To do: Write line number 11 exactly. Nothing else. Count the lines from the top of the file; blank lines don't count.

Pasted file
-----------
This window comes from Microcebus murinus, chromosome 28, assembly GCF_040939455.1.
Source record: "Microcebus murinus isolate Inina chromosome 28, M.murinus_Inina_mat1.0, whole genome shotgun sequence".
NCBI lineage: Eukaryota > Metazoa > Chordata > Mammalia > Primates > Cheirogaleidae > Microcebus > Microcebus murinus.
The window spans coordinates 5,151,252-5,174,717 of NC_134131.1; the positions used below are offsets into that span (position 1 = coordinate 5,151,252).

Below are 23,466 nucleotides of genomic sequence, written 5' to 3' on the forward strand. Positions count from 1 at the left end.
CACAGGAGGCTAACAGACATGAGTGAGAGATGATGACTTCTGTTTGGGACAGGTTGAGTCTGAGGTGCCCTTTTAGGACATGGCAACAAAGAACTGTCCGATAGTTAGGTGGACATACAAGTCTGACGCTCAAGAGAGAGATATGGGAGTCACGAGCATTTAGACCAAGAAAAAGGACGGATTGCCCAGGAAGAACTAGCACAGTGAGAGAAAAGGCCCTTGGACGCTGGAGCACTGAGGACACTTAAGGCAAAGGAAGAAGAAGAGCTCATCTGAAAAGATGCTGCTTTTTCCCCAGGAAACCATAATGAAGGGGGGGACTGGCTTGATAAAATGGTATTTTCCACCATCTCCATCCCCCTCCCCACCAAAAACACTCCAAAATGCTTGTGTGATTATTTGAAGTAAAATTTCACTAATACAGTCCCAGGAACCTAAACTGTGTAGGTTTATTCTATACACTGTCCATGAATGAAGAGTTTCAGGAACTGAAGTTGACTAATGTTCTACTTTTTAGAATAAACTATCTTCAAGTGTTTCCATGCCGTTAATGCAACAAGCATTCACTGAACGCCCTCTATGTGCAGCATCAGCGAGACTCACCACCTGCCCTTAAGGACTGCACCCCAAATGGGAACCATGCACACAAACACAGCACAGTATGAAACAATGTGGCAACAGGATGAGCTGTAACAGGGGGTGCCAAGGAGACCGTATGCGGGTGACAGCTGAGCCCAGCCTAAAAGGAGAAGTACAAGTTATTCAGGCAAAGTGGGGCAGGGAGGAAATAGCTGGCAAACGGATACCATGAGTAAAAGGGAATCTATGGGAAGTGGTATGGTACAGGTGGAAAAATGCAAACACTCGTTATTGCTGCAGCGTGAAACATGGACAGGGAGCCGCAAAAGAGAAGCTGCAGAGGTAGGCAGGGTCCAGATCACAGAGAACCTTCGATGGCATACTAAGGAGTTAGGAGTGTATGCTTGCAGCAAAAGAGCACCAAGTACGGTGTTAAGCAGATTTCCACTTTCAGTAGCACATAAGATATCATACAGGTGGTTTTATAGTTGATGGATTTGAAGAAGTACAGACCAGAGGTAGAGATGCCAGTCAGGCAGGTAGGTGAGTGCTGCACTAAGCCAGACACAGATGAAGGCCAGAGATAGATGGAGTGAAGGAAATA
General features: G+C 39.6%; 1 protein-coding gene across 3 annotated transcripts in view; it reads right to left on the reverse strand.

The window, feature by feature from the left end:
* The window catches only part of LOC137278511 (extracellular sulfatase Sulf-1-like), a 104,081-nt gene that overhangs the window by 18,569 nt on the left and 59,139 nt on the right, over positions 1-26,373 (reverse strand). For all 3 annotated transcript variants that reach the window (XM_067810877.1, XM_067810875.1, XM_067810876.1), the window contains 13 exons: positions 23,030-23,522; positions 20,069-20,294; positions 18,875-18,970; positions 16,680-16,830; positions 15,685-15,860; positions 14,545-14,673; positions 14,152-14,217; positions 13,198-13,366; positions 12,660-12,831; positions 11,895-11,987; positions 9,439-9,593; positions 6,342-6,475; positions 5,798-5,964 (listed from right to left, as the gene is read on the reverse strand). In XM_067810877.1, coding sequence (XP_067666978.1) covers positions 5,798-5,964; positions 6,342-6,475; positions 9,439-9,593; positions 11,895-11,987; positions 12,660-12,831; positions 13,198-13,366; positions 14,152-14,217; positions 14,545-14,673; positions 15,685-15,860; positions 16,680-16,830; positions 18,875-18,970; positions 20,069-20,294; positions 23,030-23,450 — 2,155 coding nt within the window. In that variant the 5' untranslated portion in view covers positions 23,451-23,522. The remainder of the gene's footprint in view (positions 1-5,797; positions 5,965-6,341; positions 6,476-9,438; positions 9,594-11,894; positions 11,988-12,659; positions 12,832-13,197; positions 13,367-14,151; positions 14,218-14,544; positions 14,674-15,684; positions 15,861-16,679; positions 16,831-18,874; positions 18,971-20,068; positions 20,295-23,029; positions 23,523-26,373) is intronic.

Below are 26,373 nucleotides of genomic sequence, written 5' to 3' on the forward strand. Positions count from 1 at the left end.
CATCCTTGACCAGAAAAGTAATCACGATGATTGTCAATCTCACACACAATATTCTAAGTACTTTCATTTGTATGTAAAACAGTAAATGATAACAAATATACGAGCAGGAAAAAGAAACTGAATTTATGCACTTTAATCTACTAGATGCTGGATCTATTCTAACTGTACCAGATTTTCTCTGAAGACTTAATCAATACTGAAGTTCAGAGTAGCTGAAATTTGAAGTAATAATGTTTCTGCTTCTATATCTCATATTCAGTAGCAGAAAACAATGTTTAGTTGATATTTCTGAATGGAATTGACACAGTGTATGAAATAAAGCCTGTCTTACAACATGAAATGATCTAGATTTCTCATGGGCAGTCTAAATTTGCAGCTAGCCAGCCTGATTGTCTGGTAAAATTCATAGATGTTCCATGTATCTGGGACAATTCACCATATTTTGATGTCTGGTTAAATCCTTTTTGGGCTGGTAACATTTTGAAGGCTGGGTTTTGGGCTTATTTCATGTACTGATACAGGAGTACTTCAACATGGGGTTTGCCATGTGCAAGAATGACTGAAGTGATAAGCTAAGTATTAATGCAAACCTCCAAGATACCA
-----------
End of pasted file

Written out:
CATCCTTGACCAGAAAAGTAATCACGATGATTGTCAATCTCACACACAATATTCTAAGTACTTTCATTTGTATGTAAAACAGTAAATGATAACAAATATACGAGCAGGAAAAAGAAACTGAATTTATGCACTTTAATCTACTAGATGCTGGATCTATTCTAACTGTACCAGATTTTCTCTGAAGACTTAATCAATACTGAAGTTCAGAGTAGCTGAAATTTGAAGTAATAATGTTTCTGCTTCTATATCTCATATTCAGTAGCAGAAAACAATGTTTAGTTGATATTTCTGAATGGAATTGACACAGTGTATGAAATAAAGCCTGTCTTACAACATGAAATGATCTAGATTTCTCATGGGCAGTCTAAATTTGCAGCTAGCCAGCCTGATTGTCTGGTAAAATTCATAGATGTTCCATGTATCTGGGACAATTCACCATATTTTGATGTCTGGTTAAATCCTTTTTGGGCTGGTAACATTTTGAAGGCTGGGTTTTGGGCTTATTTCATGTACTGATACAGGAGTACTTCAACATGGGGTTTGCCATGTGCAAGAATGACTGAAGTGATAAGCTAAGTATTAATGCAAACCTCCAAGATACCA